You’ve been a TuneCore Artist since 2008. Thanks for being part of the community! Can you talk about how TuneCore is part of your team?
Without TuneCore, my project wouldn’t exist in the way it does now. TuneCore allowed me to distribute my music all over the world while I was still developing a fan base. As small pockets of fans developed in different areas of the world, those fans were able to access my music, purchase it, and support my project. Also, by connecting me with platforms like Spotify, where people have shared and streamed my music tens of millions of times, TuneCore has helped with my growth in a variety of countries.
How actively do you manage your TuneCore account? For example, do you use the daily iTunes trend reports to gauge the results of marketing efforts or help plan your tours?
I check TuneCore a great deal and my team utilizes the information provided for all sorts of things.
Switching gears to touring…how do you book gigs in other cities/countries?
I have a U.S. booking agent and an agent who books me outside of the U.S.
How have you grown your audiences? (Especially interested in how you’ve grown them abroad)
I’ve released a great deal of music since 2004; hundreds of songs plus many albums and EPs. I think part of what has helped with the growth of my audience is that I have a lot of content and it is of a consistent quality. If a new fan found me today and he was super engaged with the music, he could listen to new recordings for something like fifteen hours. Beyond that, I’ve been touring pretty aggressively for a number of years. Each time we visit a city, we put on the best show we can, and when we return, the audience has grown, as a rule. With the live show, I’d say it’s important to distinguish yourself from everyone else. There are a lot of people who are doing something like what you do, so how are you going to convince people that it’s better to watch you than that other guy?
Do you connect with other musicians on the road? If so, what have you learned from them?
It’s tough to connect with other musicians while you’re touring, because there’s constant motion involved in the process. At festivals, it’s always fun to be around a bunch of friends (new and old) to catch up and get to see each other’s sets. In Germany, backstage at a festival, I bumped into an old friend who I hadn’t seen in ages; that was a blast. I try to pick up little things from every good show I see. At festivals, I think everyone is a little more on point than usual, because they know other musicians are there watching them. The biggest thing I’ve learned on the road is to try not to sweat the small stuff. High strung people go crazy on tour; you never meet a touring musician who’s in his sixties and is high strung. You need to go with the flow out there, because stuff is going to go wrong every day.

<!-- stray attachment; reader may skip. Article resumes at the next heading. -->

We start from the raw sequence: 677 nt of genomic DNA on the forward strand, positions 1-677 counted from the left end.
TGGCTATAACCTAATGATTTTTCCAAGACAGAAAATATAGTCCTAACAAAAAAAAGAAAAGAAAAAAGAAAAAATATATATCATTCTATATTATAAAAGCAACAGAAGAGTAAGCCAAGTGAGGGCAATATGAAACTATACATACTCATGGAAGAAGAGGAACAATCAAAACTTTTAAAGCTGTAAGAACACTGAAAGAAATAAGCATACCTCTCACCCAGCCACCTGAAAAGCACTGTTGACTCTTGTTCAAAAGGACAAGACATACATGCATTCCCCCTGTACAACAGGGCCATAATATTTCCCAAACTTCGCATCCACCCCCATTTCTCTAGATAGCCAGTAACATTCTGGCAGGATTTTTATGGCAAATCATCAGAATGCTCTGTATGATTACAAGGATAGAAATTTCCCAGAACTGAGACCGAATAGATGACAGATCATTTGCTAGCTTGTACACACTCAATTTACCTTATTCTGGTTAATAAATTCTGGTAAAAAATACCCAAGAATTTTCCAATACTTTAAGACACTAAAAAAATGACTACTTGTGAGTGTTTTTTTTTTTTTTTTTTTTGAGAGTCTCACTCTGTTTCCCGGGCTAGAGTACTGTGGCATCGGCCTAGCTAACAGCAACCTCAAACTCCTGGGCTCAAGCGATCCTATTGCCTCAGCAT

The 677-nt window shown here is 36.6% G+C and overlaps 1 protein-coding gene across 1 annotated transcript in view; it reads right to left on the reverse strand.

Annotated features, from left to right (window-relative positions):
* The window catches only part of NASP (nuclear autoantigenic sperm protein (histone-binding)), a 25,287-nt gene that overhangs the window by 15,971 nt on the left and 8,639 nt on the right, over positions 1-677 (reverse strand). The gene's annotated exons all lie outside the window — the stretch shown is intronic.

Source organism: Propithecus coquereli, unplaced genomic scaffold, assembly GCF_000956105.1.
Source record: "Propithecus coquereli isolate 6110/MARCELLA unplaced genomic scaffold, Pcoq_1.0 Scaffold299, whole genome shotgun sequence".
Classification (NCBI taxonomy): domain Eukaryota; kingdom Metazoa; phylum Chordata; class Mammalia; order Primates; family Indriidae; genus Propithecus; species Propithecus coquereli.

You’ve seen incredible (and well deserved) success as an independent artist. What are the top 3 tips you’d give an independent artist looking to grow his/her career?
1. Do something good. Start by creating the best music you can or the rest of your efforts are wasted.
2. Be willing to accept constructive criticism. Find people you trust who are willing to tell you when you suck or when you’ve done something good, and then listen to them.
3. Work hard, every day. If you’ve made this your job, treat it like a job. If it isn’t your job yet but you’d like it to be, treat it like a job and hopefully it’ll happen for you. There’s always going to be someone who’s younger, better looking, a better singer, a better writer, a better player, etc etc etc, but there’s no one who has the intrinsic ability to work harder than you. Make up for whatever you lack with extra hustle.
To wrap things up… We’re excited to be part of your Irving Plaza show on August 10th! What can fans expect?
This show is very different from my usual sets. I’ll play some songs all by myself (which I hardly ever do), then, I’m playing with The District (the other band I’m in) for a while to premier some new tunes we wrote together. We haven’t played together in over three years, so that will be very special. Next, I’ll be playing with my touring band, and finally, we’ll all play together with some special guests. It’s going to be a big night and I’m incredibly excited.
More @ RonPopeMusic.com